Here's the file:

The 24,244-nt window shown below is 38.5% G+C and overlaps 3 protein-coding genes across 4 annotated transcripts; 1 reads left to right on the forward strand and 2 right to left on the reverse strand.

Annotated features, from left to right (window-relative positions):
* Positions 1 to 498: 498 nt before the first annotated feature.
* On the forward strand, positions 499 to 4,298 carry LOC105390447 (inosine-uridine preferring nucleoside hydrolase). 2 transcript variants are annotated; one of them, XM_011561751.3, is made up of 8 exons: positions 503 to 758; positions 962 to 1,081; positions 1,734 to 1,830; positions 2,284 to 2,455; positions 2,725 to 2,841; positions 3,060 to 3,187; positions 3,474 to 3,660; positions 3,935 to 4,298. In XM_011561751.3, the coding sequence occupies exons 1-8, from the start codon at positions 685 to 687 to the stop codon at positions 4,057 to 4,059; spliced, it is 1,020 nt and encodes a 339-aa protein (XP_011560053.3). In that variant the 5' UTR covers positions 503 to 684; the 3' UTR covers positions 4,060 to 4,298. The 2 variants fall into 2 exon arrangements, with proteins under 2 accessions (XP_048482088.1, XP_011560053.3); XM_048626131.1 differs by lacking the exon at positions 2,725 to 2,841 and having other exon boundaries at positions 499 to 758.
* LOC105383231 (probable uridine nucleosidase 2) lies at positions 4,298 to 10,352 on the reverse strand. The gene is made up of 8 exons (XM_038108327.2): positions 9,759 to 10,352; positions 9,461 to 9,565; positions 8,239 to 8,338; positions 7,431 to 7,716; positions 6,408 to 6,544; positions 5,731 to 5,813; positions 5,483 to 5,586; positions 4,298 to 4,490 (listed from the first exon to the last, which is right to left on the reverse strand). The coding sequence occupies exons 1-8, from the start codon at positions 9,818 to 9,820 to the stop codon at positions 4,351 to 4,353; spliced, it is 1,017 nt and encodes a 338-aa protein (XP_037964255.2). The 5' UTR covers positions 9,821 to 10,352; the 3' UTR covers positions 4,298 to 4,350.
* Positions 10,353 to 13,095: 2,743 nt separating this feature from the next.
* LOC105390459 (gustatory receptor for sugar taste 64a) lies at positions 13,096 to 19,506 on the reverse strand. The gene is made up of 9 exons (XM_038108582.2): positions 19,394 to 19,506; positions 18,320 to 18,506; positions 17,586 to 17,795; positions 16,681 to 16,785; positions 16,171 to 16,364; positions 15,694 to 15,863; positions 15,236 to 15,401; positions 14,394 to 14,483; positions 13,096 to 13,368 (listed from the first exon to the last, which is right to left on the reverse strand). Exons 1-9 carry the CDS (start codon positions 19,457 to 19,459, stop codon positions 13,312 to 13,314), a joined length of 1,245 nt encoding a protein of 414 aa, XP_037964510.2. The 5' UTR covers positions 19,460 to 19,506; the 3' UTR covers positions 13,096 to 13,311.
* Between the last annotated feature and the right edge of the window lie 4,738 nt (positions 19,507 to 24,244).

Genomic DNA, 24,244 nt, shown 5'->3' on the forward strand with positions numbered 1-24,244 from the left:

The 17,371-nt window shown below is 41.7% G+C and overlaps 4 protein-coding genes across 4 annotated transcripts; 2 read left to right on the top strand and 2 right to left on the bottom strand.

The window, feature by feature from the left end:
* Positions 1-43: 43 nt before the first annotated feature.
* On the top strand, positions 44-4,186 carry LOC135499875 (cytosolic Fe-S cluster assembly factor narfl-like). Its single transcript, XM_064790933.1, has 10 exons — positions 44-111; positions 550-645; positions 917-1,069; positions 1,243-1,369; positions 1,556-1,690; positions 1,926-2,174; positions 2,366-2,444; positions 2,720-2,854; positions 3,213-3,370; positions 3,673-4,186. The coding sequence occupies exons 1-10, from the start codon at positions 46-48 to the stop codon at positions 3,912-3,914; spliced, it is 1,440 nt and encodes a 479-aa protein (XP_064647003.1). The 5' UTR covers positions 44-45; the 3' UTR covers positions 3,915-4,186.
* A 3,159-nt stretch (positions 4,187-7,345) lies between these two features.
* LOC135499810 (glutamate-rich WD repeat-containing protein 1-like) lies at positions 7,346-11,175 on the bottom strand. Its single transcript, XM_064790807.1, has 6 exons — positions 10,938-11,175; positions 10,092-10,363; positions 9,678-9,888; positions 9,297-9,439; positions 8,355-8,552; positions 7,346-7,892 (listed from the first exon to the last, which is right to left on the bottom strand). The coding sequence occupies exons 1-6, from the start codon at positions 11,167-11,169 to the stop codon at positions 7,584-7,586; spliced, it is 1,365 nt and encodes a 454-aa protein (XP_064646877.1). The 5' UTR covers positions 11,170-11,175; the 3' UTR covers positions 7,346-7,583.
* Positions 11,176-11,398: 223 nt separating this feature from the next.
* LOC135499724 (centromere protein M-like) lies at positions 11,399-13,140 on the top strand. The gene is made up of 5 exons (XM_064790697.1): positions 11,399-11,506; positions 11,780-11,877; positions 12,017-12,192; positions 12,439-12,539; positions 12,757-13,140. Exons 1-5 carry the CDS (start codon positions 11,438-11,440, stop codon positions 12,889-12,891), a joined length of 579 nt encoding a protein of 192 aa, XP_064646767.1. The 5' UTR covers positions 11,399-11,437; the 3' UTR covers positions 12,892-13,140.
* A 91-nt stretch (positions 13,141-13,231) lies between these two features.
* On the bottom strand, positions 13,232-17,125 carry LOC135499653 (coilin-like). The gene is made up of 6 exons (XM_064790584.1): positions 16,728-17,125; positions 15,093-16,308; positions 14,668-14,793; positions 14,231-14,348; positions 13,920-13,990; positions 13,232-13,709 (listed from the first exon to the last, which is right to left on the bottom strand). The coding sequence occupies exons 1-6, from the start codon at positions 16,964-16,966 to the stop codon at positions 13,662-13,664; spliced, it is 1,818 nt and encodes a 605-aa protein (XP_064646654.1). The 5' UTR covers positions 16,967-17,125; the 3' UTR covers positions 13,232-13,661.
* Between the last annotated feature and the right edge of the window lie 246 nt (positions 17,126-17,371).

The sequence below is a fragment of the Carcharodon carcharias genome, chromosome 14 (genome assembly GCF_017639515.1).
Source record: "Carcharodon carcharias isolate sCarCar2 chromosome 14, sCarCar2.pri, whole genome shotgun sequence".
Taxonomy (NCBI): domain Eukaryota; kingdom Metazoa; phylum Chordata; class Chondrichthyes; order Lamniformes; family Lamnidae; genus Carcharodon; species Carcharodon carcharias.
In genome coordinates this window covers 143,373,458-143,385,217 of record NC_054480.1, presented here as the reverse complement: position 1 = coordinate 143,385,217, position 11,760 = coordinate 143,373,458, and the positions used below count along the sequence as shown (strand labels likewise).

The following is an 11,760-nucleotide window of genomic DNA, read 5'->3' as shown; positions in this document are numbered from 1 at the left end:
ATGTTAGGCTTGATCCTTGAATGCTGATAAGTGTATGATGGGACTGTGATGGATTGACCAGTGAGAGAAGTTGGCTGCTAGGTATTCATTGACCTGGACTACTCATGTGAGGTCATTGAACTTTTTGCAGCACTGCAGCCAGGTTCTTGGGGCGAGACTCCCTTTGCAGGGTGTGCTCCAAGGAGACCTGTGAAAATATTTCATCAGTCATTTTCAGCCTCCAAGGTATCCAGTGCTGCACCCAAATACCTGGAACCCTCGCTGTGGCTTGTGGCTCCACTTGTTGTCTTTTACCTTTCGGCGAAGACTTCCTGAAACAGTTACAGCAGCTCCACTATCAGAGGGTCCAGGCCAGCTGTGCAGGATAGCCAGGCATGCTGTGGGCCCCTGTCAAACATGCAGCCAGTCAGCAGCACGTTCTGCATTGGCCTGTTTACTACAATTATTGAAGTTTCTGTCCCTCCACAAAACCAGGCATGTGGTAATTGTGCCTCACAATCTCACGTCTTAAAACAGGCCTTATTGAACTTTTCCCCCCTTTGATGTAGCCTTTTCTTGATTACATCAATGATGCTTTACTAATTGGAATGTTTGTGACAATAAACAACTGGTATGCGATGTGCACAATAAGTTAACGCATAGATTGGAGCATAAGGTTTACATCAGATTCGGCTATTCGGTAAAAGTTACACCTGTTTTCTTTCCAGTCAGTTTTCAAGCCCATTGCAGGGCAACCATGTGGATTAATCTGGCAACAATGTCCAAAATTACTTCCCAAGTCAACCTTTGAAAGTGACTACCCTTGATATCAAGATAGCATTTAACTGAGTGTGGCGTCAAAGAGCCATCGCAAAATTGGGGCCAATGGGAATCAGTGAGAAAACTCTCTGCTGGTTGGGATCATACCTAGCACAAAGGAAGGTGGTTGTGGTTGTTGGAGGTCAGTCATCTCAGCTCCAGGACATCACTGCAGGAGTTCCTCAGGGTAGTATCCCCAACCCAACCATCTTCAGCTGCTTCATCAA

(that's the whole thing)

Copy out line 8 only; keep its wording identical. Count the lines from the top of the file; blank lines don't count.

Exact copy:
* Between the last annotated feature and the right edge of the window lie 4,738 nt (positions 19,507 to 24,244).